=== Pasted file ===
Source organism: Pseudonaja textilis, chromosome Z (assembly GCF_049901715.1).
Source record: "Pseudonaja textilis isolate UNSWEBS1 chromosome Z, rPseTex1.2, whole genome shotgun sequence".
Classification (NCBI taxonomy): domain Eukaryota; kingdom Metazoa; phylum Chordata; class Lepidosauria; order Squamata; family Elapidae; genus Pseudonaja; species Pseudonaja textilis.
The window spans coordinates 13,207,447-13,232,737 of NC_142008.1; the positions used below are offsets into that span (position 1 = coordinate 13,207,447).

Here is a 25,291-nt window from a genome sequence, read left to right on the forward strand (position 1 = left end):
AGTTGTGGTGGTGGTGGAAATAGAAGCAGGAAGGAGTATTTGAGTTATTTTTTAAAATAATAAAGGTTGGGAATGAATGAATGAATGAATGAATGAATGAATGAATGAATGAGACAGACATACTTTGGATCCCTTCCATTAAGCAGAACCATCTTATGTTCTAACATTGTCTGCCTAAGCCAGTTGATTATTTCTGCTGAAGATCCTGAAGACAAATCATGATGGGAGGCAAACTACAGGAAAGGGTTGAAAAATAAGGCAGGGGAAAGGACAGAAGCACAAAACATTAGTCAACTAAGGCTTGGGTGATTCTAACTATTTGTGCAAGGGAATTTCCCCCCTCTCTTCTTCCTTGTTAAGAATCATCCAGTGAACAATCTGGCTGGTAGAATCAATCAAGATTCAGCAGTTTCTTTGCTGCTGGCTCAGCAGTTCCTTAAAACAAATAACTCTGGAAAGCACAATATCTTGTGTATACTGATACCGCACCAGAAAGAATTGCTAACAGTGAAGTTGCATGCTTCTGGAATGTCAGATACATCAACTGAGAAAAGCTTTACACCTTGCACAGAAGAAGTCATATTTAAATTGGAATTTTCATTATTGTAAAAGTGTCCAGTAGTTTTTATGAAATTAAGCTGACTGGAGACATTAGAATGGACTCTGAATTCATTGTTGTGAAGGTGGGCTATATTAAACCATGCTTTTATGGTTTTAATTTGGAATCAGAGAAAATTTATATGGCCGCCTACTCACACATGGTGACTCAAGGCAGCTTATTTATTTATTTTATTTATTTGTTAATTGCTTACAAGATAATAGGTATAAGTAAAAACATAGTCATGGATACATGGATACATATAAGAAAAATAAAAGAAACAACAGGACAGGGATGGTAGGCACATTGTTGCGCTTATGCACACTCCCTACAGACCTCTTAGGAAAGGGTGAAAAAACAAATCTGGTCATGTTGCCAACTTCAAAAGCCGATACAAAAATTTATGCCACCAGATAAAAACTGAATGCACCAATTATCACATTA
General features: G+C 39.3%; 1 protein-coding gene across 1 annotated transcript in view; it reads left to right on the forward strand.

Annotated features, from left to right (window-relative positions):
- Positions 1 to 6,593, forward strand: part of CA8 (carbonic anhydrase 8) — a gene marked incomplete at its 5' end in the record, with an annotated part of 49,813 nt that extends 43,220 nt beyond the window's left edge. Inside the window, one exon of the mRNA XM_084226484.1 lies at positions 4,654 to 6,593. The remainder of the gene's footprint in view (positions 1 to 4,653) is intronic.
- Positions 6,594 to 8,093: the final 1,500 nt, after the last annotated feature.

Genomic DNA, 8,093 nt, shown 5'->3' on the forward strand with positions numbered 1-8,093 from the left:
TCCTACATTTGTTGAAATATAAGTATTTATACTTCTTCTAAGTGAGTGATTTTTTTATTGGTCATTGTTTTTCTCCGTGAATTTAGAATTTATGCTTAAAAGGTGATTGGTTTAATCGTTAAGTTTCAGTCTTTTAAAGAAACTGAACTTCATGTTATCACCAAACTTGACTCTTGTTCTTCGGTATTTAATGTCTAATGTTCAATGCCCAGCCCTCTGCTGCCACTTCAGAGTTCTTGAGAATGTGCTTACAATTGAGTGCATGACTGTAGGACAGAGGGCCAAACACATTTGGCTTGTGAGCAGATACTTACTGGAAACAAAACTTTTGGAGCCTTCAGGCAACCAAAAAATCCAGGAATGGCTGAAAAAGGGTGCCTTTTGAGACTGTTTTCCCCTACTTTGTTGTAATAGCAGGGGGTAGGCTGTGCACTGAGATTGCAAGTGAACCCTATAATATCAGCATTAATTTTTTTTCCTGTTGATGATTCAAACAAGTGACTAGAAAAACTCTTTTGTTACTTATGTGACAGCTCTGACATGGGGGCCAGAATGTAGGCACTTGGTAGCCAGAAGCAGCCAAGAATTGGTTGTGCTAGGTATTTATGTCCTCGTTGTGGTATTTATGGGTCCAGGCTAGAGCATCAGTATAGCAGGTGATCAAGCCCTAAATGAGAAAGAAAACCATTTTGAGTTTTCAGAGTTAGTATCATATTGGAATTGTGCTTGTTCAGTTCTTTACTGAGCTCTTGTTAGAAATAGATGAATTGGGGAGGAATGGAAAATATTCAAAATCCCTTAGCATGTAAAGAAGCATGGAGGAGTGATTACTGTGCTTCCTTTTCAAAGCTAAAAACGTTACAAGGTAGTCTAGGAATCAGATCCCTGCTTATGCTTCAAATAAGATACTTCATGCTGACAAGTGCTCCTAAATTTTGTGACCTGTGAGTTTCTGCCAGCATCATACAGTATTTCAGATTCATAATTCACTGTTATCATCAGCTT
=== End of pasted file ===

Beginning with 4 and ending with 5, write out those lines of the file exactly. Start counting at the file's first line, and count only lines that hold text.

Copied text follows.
The window spans coordinates 13,207,447-13,232,737 of NC_142008.1; the positions used below are offsets into that span (position 1 = coordinate 13,207,447).

Here is a 25,291-nt window from a genome sequence, read left to right on the forward strand (position 1 = left end):